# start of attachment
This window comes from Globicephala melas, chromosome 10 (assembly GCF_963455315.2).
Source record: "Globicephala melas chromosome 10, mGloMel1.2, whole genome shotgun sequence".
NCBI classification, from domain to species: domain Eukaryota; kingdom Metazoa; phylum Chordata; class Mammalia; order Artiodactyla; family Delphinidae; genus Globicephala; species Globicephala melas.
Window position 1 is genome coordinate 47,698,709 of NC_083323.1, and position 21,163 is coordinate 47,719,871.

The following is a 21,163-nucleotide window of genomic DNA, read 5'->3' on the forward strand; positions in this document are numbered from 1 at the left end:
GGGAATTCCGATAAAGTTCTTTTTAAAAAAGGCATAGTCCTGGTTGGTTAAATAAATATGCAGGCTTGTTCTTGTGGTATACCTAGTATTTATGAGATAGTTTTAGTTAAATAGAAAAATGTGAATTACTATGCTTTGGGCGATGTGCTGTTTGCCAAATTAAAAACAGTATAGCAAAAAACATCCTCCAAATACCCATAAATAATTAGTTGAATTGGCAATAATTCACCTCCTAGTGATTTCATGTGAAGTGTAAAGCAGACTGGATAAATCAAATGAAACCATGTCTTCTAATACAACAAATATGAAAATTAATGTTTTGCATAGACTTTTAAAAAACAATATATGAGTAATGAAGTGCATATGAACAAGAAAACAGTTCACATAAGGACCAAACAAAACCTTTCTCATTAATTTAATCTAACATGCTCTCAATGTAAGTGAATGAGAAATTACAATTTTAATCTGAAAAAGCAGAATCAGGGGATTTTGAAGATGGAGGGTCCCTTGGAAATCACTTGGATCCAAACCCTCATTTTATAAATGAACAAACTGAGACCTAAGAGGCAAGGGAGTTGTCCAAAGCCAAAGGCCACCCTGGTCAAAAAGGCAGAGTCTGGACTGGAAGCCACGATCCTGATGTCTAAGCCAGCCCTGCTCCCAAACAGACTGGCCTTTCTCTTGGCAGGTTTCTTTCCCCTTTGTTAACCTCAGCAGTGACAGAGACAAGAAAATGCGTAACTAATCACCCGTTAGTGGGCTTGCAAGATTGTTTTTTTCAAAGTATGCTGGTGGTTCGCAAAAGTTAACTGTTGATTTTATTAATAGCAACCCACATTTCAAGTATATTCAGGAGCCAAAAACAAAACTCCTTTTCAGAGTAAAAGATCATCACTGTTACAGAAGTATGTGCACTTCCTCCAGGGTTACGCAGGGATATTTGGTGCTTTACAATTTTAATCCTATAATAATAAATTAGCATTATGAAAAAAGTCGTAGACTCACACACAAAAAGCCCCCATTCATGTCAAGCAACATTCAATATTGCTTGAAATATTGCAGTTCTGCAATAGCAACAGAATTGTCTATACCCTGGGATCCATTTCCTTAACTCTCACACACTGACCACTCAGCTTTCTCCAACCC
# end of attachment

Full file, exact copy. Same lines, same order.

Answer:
This window comes from Globicephala melas, chromosome 10 (assembly GCF_963455315.2).
Source record: "Globicephala melas chromosome 10, mGloMel1.2, whole genome shotgun sequence".
NCBI classification, from domain to species: domain Eukaryota; kingdom Metazoa; phylum Chordata; class Mammalia; order Artiodactyla; family Delphinidae; genus Globicephala; species Globicephala melas.
Window position 1 is genome coordinate 47,698,709 of NC_083323.1, and position 21,163 is coordinate 47,719,871.

The following is a 21,163-nucleotide window of genomic DNA, read 5'->3' on the forward strand; positions in this document are numbered from 1 at the left end:
GGGAATTCCGATAAAGTTCTTTTTAAAAAAGGCATAGTCCTGGTTGGTTAAATAAATATGCAGGCTTGTTCTTGTGGTATACCTAGTATTTATGAGATAGTTTTAGTTAAATAGAAAAATGTGAATTACTATGCTTTGGGCGATGTGCTGTTTGCCAAATTAAAAACAGTATAGCAAAAAACATCCTCCAAATACCCATAAATAATTAGTTGAATTGGCAATAATTCACCTCCTAGTGATTTCATGTGAAGTGTAAAGCAGACTGGATAAATCAAATGAAACCATGTCTTCTAATACAACAAATATGAAAATTAATGTTTTGCATAGACTTTTAAAAAACAATATATGAGTAATGAAGTGCATATGAACAAGAAAACAGTTCACATAAGGACCAAACAAAACCTTTCTCATTAATTTAATCTAACATGCTCTCAATGTAAGTGAATGAGAAATTACAATTTTAATCTGAAAAAGCAGAATCAGGGGATTTTGAAGATGGAGGGTCCCTTGGAAATCACTTGGATCCAAACCCTCATTTTATAAATGAACAAACTGAGACCTAAGAGGCAAGGGAGTTGTCCAAAGCCAAAGGCCACCCTGGTCAAAAAGGCAGAGTCTGGACTGGAAGCCACGATCCTGATGTCTAAGCCAGCCCTGCTCCCAAACAGACTGGCCTTTCTCTTGGCAGGTTTCTTTCCCCTTTGTTAACCTCAGCAGTGACAGAGACAAGAAAATGCGTAACTAATCACCCGTTAGTGGGCTTGCAAGATTGTTTTTTTCAAAGTATGCTGGTGGTTCGCAAAAGTTAACTGTTGATTTTATTAATAGCAACCCACATTTCAAGTATATTCAGGAGCCAAAAACAAAACTCCTTTTCAGAGTAAAAGATCATCACTGTTACAGAAGTATGTGCACTTCCTCCAGGGTTACGCAGGGATATTTGGTGCTTTACAATTTTAATCCTATAATAATAAATTAGCATTATGAAAAAAGTCGTAGACTCACACACAAAAAGCCCCCATTCATGTCAAGCAACATTCAATATTGCTTGAAATATTGCAGTTCTGCAATAGCAACAGAATTGTCTATACCCTGGGATCCATTTCCTTAACTCTCACACACTGACCACTCAGCTTTCTCCAACCC